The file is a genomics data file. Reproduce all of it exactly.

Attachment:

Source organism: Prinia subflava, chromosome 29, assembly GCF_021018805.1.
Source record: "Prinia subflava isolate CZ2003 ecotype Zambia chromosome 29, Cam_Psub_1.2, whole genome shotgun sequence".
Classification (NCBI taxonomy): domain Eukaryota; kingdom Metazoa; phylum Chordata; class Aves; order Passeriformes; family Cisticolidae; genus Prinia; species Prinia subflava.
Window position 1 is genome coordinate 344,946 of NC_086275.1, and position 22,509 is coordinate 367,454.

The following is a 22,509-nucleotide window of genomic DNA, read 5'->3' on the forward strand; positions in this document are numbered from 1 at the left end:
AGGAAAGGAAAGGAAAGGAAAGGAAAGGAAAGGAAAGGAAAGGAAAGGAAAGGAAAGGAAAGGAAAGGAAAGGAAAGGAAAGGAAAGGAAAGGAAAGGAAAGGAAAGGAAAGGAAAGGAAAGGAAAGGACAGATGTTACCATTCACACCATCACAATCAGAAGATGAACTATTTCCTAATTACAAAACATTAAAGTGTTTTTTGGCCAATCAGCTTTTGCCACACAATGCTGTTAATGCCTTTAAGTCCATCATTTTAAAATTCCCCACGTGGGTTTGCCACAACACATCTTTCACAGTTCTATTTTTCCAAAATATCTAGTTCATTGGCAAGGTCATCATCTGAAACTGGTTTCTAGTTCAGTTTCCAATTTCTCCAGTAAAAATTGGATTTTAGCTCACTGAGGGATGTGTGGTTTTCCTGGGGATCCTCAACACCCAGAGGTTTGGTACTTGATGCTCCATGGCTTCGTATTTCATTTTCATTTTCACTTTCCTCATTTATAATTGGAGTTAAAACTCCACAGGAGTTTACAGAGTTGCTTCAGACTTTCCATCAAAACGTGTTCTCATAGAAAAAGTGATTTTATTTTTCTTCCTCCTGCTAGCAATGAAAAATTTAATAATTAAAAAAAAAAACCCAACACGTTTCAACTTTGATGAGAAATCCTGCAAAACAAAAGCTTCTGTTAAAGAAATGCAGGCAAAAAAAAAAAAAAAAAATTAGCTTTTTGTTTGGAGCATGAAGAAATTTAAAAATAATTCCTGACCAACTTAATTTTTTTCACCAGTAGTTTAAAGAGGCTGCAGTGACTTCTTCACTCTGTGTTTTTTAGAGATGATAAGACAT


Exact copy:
Source organism: Prinia subflava, chromosome 29, assembly GCF_021018805.1.
Source record: "Prinia subflava isolate CZ2003 ecotype Zambia chromosome 29, Cam_Psub_1.2, whole genome shotgun sequence".
Classification (NCBI taxonomy): domain Eukaryota; kingdom Metazoa; phylum Chordata; class Aves; order Passeriformes; family Cisticolidae; genus Prinia; species Prinia subflava.
Window position 1 is genome coordinate 344,946 of NC_086275.1, and position 22,509 is coordinate 367,454.

The following is a 22,509-nucleotide window of genomic DNA, read 5'->3' on the forward strand; positions in this document are numbered from 1 at the left end:
AGGAAAGGAAAGGAAAGGAAAGGAAAGGAAAGGAAAGGAAAGGAAAGGAAAGGAAAGGAAAGGAAAGGAAAGGAAAGGAAAGGAAAGGAAAGGAAAGGAAAGGAAAGGAAAGGAAAGGAAAGGAAAGGACAGATGTTACCATTCACACCATCACAATCAGAAGATGAACTATTTCCTAATTACAAAACATTAAAGTGTTTTTTGGCCAATCAGCTTTTGCCACACAATGCTGTTAATGCCTTTAAGTCCATCATTTTAAAATTCCCCACGTGGGTTTGCCACAACACATCTTTCACAGTTCTATTTTTCCAAAATATCTAGTTCATTGGCAAGGTCATCATCTGAAACTGGTTTCTAGTTCAGTTTCCAATTTCTCCAGTAAAAATTGGATTTTAGCTCACTGAGGGATGTGTGGTTTTCCTGGGGATCCTCAACACCCAGAGGTTTGGTACTTGATGCTCCATGGCTTCGTATTTCATTTTCATTTTCACTTTCCTCATTTATAATTGGAGTTAAAACTCCACAGGAGTTTACAGAGTTGCTTCAGACTTTCCATCAAAACGTGTTCTCATAGAAAAAGTGATTTTATTTTTCTTCCTCCTGCTAGCAATGAAAAATTTAATAATTAAAAAAAAAAACCCAACACGTTTCAACTTTGATGAGAAATCCTGCAAAACAAAAGCTTCTGTTAAAGAAATGCAGGCAAAAAAAAAAAAAAAAAATTAGCTTTTTGTTTGGAGCATGAAGAAATTTAAAAATAATTCCTGACCAACTTAATTTTTTTCACCAGTAGTTTAAAGAGGCTGCAGTGACTTCTTCACTCTGTGTTTTTTAGAGATGATAAGACAT